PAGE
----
If there’s a movement to prevent media outlets from procuring information about gun permits in New York state, count Rockland County Sheriff Louis Falco among its supporters. “I don’t see any upside to everybody knowing that,” says Falco.
The sheriff does his work in one of the two counties for which the Journal News, in a pre-Christmas data dump, published the names and addresses of gun-permit holders. Westchester was the other. Alongside a story about the permits, the Journal News posted interactive maps highlighting the law-abiding gun permitees.
Bad move, says Falco. “It was very, very poor judgment and a poor marketing move on their part to do that,” says the sheriff. “Now criminals can go to houses where guns are or where they know they’re not,” says Falco. “They have your address, your personal home address, and it’s made for a very tense and potentially dangerous situation not only in Rockland County but Westchester County. If it happens around the U.S., it’s going to make for a very tenuous society,” says Falco.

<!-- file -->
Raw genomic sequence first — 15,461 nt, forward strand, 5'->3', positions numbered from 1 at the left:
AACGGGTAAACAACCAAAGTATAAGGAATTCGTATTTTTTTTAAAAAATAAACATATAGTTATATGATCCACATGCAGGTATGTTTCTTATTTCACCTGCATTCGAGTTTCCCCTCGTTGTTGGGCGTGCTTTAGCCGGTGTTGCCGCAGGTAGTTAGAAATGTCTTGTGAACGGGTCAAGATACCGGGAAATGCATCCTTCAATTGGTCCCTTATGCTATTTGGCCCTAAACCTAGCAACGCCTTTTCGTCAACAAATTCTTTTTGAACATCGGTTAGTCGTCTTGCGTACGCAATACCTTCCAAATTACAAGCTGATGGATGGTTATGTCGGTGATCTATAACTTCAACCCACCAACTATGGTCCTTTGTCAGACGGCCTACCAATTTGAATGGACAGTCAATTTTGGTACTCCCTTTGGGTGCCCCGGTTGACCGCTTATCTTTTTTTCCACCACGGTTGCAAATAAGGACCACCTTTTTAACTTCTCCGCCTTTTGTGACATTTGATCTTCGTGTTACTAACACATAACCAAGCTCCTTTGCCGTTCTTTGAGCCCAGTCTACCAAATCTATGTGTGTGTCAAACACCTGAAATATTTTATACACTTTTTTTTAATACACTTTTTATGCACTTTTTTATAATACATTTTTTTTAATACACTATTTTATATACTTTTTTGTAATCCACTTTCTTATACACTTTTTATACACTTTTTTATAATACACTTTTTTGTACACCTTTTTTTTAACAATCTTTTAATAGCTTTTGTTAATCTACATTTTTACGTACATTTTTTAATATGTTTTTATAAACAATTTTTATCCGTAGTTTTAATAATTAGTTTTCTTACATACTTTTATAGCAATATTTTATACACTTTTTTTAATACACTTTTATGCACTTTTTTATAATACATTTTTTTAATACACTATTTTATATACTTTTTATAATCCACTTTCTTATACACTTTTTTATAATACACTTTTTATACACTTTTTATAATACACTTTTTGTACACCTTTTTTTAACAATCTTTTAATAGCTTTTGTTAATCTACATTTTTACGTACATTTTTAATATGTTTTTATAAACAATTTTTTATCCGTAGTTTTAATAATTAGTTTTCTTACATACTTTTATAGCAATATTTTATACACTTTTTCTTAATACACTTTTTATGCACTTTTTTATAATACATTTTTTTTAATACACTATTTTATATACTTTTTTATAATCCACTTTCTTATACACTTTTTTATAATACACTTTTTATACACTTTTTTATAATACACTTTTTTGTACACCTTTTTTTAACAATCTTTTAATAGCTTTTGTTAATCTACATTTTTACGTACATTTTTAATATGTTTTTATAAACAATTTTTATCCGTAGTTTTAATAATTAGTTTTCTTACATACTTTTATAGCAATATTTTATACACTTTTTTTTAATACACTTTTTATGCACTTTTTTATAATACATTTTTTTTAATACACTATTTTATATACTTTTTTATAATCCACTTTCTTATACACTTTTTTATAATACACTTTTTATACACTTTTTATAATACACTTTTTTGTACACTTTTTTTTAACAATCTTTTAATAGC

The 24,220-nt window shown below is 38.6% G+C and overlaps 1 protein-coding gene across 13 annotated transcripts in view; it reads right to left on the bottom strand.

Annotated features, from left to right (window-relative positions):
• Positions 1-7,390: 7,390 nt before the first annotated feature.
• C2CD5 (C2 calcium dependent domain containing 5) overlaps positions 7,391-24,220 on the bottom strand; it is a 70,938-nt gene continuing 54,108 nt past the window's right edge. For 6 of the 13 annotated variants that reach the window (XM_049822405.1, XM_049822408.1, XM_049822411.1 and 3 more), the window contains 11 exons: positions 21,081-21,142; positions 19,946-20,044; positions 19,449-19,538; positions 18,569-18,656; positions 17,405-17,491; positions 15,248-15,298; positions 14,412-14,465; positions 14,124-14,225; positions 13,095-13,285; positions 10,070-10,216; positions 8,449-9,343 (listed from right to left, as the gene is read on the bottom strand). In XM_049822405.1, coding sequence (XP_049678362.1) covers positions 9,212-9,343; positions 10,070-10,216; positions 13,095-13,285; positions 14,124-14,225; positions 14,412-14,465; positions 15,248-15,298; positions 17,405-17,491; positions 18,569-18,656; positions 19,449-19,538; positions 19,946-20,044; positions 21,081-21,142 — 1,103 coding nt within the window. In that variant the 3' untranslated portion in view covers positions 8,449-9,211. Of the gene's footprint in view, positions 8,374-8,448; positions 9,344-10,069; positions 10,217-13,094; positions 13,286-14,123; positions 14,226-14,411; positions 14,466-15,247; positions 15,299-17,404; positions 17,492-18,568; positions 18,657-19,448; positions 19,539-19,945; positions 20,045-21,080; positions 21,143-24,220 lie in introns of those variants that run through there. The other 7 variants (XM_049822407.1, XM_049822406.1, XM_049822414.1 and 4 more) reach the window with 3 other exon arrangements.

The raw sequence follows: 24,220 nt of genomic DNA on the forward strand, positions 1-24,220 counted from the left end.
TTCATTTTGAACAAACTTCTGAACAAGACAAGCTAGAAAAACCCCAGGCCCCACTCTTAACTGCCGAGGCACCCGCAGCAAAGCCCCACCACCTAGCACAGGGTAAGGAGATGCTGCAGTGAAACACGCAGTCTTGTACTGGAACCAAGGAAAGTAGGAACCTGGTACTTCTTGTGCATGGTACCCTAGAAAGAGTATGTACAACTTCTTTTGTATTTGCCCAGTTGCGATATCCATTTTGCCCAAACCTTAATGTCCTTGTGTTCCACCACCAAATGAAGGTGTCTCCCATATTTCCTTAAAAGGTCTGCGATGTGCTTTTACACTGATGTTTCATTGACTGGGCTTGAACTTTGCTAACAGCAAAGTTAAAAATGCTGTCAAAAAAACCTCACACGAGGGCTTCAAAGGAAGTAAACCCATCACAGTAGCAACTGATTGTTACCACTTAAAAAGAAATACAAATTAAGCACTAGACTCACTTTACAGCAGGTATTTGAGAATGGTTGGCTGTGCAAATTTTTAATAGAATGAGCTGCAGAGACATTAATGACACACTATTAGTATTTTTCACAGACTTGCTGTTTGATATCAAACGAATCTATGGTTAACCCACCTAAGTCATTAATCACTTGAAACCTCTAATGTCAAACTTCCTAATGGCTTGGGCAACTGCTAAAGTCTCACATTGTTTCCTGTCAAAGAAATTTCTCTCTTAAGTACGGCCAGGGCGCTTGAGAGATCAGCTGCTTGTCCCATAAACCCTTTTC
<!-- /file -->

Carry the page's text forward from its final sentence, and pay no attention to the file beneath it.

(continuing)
Falco’s people monitor the Internet to root out criminal activity. “As the chief law enforcement officer of Rockland County, I have to prepare for the worst,” says Falco. And that’s why he wants a change authored by Albany. “I do favor a law that prohibits the media from obtaining pistol permits,” he says. What, then, would he tell parents who would like to have the information so that they know whether their kids are playing in armed households? “If the parents have a pistol permit…If they have guns, they’re going to be secure about it or they should be secure about it,” he says.
Since the Journal News published the maps, says Falco, he hasn’t seen “anything that’s been obvious” in terms of changed crime patterns. Last year, he says, burglaries exceeded the 300 mark. “It’s actually up but we don’t attribute it being up to guns,” he says. “We attribute it to the economy.”